Review: Mariinsky Ballet triple bill

Royal Opera House 4/5

�The current season by the Mariinsky Ballet (ex-Kirov) celebrates 50 years of London appearances by this magnificent company presented by Hampstead residents Victor and Lilian Hochhauser, who have brought many great artists and companies of the Soviet and post-Soviet eras to these shores.

The Mariinsky is the supreme exponent of the 19th century classical repertoire but in recent years it has edged more and more into the 20th and 21st centuries by mounting ballets by great Western choreographers. This programme of works by George Balanchine and Jerome Robbins ilustrates the tendency.

Balanchine, of course, was a product of the Russian Imperial School but his greatest ballets, in particular those in the neo-classical style he developed, were all created in the West.

Scotch Symphony was inspired by the New York City Ballet’s first visit to the Edinburgh Festival in 1952 where Balanchine, who directed the company, was inspired both by the military tattoo and the general ambience of the Scottish scene. Using the last three movements of Mendelssohn’s Scottish Symphony he devised a work involving a leading ballerina and her cavalier, a female soloist and large corps de ballet that reflect the mise en scene of the Highlands and, more specifically, the poses and attitudes of La Sylphide, the earliest extant Romantic ballet (1832) telling the story of Scotsman James who, on his wedding eve, falls fatally in love with a sylph.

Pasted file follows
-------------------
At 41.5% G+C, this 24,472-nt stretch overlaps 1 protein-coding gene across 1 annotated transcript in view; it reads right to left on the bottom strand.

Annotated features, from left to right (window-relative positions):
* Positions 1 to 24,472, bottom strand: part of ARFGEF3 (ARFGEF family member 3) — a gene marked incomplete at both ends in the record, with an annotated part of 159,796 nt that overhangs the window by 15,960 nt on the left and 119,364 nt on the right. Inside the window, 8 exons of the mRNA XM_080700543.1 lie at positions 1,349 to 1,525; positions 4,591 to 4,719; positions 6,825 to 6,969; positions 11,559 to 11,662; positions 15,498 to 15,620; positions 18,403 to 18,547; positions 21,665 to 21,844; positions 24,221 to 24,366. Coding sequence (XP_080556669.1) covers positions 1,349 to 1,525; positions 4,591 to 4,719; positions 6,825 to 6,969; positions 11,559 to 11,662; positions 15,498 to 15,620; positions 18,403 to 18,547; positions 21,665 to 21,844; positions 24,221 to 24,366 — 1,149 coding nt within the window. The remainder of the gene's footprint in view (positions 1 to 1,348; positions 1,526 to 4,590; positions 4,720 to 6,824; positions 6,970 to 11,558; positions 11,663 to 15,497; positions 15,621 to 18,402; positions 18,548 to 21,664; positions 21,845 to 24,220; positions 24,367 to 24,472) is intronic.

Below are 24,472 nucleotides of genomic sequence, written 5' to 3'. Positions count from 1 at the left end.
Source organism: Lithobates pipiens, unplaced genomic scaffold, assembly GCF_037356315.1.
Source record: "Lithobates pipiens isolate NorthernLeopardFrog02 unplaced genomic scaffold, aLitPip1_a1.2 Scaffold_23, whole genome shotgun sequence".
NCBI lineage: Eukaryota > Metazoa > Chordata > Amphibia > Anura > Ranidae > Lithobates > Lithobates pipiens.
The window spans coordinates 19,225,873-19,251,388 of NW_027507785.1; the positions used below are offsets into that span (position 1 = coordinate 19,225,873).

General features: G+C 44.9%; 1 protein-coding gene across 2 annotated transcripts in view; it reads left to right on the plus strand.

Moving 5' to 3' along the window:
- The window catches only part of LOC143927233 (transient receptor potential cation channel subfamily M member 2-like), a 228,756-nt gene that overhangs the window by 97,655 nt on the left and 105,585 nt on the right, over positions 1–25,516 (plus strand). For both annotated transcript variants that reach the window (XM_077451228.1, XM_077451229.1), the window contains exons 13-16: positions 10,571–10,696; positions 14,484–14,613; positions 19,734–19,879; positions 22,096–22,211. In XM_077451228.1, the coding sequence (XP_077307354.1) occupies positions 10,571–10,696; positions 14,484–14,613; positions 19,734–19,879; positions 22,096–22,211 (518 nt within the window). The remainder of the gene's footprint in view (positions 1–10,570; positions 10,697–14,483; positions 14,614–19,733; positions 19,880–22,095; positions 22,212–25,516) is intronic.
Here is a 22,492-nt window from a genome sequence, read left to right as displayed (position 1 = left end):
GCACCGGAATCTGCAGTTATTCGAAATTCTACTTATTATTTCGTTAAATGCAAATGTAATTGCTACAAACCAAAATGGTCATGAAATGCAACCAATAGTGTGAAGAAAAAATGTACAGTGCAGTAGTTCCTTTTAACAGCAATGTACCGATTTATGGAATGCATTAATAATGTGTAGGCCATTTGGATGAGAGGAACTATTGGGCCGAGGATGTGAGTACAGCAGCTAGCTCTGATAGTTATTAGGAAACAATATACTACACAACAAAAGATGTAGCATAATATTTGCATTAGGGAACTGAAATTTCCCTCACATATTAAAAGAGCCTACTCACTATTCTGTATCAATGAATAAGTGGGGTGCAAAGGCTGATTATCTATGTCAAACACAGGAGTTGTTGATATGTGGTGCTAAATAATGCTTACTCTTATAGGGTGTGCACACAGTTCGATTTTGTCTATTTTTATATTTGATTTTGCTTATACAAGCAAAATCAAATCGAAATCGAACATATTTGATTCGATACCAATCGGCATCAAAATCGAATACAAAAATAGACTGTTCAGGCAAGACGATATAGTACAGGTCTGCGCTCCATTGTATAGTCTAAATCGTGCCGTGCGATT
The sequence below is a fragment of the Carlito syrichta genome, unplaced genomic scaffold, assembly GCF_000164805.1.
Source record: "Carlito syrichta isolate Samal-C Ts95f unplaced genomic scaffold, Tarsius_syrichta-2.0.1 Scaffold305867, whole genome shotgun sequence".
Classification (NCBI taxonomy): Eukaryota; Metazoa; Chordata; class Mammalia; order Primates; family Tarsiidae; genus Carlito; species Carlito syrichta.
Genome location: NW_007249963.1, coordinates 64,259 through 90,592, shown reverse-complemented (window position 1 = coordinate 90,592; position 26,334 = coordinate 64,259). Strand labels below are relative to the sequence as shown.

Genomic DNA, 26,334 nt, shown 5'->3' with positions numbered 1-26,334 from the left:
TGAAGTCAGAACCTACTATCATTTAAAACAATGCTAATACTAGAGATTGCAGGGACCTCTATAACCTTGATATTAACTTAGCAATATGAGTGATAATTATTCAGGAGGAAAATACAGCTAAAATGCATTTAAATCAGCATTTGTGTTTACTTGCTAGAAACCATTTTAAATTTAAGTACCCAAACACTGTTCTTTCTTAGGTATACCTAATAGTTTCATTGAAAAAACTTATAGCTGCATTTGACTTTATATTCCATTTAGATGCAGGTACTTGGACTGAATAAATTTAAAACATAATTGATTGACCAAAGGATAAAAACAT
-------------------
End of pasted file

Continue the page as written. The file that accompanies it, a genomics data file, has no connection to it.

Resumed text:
Within an uncredited decor of woods, waterfalls and ruined arches the kilted clansmen and women of the corps surround the lovers, sometimes impeding them, sometimes presenting them to each other. Anastasia Matvienko and Alexander Sergeev danced beautifully as the lovers, inspiring haunting images of James and his sylph and Yana Selina was a jaunty kilted soloist in the opening movement.

Jerome Robbins’s In the Night, three couples dancing to Chopin Nocturnes, was conceived as a pendant to his longer and more elaborate Chopin ballet Dances at a Gathering, essentially three romantic pas de deux. The first one, danced by Yevgenia Obraztsova and Fellip Stepin, is a swooning duet to the Nocturne in D flat major op27. The second, to the Nocturne in F minor op55 danced by Alina Somova and Yevgeny Ivanchenko, has accents related to Polish folk dances while the third, to the Nocturne in E flat major op55 depicts a quarrelsome couple, Uliana Lopatkina and Daniil Korsuntsov, who finally achieve a poignant rapprochment.

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All six dancers performed with marvellous fluency and brought a lustrous glow to this romantic bonne bouche.

Balanchine’s Ballet Imperial, danced to Tchaikowsky’s splendid Piano Concerto No 2, is one of his several tributes to the grand classical style developed by the great choreographer Marius Petipa during his 50-odd year reign in Imperial St Petersburg.

In the ballet’s early versions it had an appropriate imperial decor that reflected the glittering courts of the Tsar; unfortunately the Mariinsky now follows Balanchine’s later decision that it should be danced without scenery and in simple costumes, the women in knee-length chiffon skirts instead of tutus. The ballet thus loses much of the grandeur implicit in the title and is reduced to just another exercise in neo-classicism.

Even so the Mariinsky dancers perform it with scintillating style and precision. Viktoria Tereshkina superb in the leading ballerina role and Vladimir Shklyarov magnificent as her partner with impeccable pirouettes, perfect tours en l’air and fleet footwork.

Valeria Martynyuk with Andrey Timofeev and Maxim Zyuzyn were equally stylish as the supporting trio.